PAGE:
Saturday, July 21, 2012

How to Paint Your Own Rembrandt



The following article is reprinted here with the kind permission of Michael John Angel.  The original article can be read in its entirety on the 'Technical Page' of the Angel Academy of Art's blog.




How to Paint Your Own Rembrandt 

1. A thin coat of fairly lean oil paint is spread over the white canvas. The colour of this coat of paint is a greyed golden-brown, which was Rembrandt’s preferred field colour (the field colour is the unifying colour that pervades the whole painting, giving it a strong mood). This is left to dry thoroughly.

2. The darks are massed in, using a very dark grey-brown. 

3. The lights are impastoed, using a light-value version of the field colour. This creates the basic three-value field-colour underpainting.

4. The darks are now elaborated by wiping-back and by opaque painting. Please note that steps 2 to 4 are done before the drawing stage dries.

5. Once the light shapes in stage 3 have dried thoroughly, the lighter lights are added, using thick paint.

6. When this is all thoroughly dry, the main value notes of the head, hair and white clothing are roughed in, using fairly thick paint; however, the paint is thinner in the transition tones and thin in the shadows. The colour of this roughing-in is the field colour (various values of greyed golden-brown), and the result is a monochrome underpainting, with strong, simplified form. This used to be called the dead-colouring.

7. When step 6 is thoroughly dry, the head and clothing can be painted in full detail using thin paint and full colour. Please note that the painter concentrates on the face and on the light draperies—the dark clothing is left as it was in step 4 (unless some tweaking is needed). A few extra thick highlights can be added here and there in the lights to strengthen the impastoes.

8. Last of all, the background is finished.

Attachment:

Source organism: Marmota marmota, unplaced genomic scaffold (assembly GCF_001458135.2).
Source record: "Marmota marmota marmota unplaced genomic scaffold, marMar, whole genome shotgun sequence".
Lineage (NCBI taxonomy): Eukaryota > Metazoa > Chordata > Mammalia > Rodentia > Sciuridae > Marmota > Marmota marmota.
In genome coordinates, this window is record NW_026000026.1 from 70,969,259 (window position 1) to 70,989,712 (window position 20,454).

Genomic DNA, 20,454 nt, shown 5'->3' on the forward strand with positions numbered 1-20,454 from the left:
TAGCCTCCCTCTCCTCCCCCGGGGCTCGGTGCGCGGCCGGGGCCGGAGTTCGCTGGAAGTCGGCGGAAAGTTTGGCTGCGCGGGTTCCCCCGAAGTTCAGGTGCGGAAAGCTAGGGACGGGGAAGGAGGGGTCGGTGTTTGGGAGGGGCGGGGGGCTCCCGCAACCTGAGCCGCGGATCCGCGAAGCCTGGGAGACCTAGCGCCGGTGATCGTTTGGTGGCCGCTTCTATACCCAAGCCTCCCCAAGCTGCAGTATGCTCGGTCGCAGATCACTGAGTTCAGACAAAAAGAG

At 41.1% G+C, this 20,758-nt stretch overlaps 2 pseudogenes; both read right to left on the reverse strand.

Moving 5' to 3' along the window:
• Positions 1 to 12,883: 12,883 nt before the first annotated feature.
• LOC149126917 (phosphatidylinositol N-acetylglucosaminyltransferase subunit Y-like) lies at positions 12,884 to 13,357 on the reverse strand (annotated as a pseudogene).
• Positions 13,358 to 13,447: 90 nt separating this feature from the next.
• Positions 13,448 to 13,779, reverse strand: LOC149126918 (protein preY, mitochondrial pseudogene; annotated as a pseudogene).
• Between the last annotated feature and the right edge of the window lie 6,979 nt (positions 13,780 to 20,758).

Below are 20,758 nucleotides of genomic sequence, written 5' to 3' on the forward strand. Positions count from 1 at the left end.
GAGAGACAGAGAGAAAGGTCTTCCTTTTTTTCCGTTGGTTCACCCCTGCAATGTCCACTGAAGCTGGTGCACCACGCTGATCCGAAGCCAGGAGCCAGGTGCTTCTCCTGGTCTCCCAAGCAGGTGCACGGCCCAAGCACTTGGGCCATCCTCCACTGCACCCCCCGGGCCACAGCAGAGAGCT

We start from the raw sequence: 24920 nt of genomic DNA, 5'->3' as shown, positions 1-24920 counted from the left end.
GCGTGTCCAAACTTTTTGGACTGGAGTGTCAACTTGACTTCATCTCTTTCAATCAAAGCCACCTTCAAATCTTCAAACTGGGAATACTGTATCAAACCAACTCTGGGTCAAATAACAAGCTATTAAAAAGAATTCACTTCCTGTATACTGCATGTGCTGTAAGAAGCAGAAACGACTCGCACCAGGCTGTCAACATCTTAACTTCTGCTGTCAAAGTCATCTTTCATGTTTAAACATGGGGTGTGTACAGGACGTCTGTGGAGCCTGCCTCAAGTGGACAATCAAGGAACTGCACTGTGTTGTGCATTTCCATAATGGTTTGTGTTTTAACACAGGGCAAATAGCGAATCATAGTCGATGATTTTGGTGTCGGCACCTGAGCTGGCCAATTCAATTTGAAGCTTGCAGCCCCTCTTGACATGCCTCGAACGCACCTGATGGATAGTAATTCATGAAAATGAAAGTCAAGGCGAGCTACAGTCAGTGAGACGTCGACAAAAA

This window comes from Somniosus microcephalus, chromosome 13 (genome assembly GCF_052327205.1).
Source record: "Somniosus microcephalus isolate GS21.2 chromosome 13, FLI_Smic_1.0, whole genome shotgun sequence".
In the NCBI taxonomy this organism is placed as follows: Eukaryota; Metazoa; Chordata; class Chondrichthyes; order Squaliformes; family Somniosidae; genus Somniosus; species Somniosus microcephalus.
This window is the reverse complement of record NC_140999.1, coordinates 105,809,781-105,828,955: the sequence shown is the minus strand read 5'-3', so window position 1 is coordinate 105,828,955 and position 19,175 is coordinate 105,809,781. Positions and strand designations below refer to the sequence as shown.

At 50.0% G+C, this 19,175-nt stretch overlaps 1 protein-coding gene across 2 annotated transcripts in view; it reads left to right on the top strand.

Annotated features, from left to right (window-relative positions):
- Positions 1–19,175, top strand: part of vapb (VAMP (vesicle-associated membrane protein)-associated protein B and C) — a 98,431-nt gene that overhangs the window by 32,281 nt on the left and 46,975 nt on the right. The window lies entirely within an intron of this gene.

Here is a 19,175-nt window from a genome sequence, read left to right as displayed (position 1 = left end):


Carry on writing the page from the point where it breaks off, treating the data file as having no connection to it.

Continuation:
To learn more of this technique, or the techniques of other Masters (such as Caravaggio), please visit the Angel Academy of Art blog or website.


Caravaggio's Method from the Angel Academy of Art blog.



9 comments:

francis said...

I really doubt Rembrandt painted that way. as always, those who think you can just apply the academic technique to everything will fulfill their own prophecy. might as well copy a photograph.

innisart said...

As you can see, Angel was making a copy of a Rembrandt. The article wasn't "Learn to Paint Just Like Rembrandt." Rembrandt was one of those artists for whom "anything goes," as long as it served a final vision; it would be hard to pin down a step-by-step procedure that would apply to all of his work.

You make me want to quit blogging.

Jason de Graaf said...

Pfft... everybody knows Rembrandt used necromancy to paint.

Er.. aren't prophecies meant to be fulfilled?

If you trip on copying photographs, then that's awesome.

Charley Parker said...

Nice thoughts about blocking in. Kind of a big jump there in step 7 (grin).

tinoradman said...

It's always interesting to hear sound pieces of advice about painting procedures. I'd like to see, however, the wip shots of M. Angel's actual copy of Rembrandt's SP.
I mean, those jpgs are done in Photoshop (they are alterations of the same picture) for the purpose of illustrating MA's principles and are not the actual wip shots.

Sarah Griffin Thibodeaux said...

I hope you don't quit blogging

Doug Stotts said...

If this posts twice, it's accidental. My first didn't go through somehow. Please don't quit blogging. I don't know of another blog that goes into the depth of detail that is useful to artists. I get lots out of it and I'm sure for every disparaging remark there are dozens like me who appreciate an objective source of information that is hard to get outside of an art school.

francis said...

Why bother copying from a master if you have no interest in his original process? what is the point even making a copy if you're just going to follow a formula? there are many ways to research Rembrandt's procedure - just look at his etchings there's more than enough info there.

tinoradman said...

As we all know, one of the most recommended learning tools for students throughout the history was copying the works of the masters - using all the knowledge they possessed (and a certain amount of guesswork, of course). It was integral part of an artist's education. Degas, for instance, was such a staunch advocate of copying that he once said - “You have to copy and recopy the masters, and it’s only after having proved oneself as a good copyist that you can reasonably try to do a still life of a radish.”
OK, I'd say he exaggerated his point a bit :)

The reason behind copying is obvious - one learns something in the process, his/her artistic vocabulary is expanded, his/her taste is developed and skills improved. The point was not to learn a formula.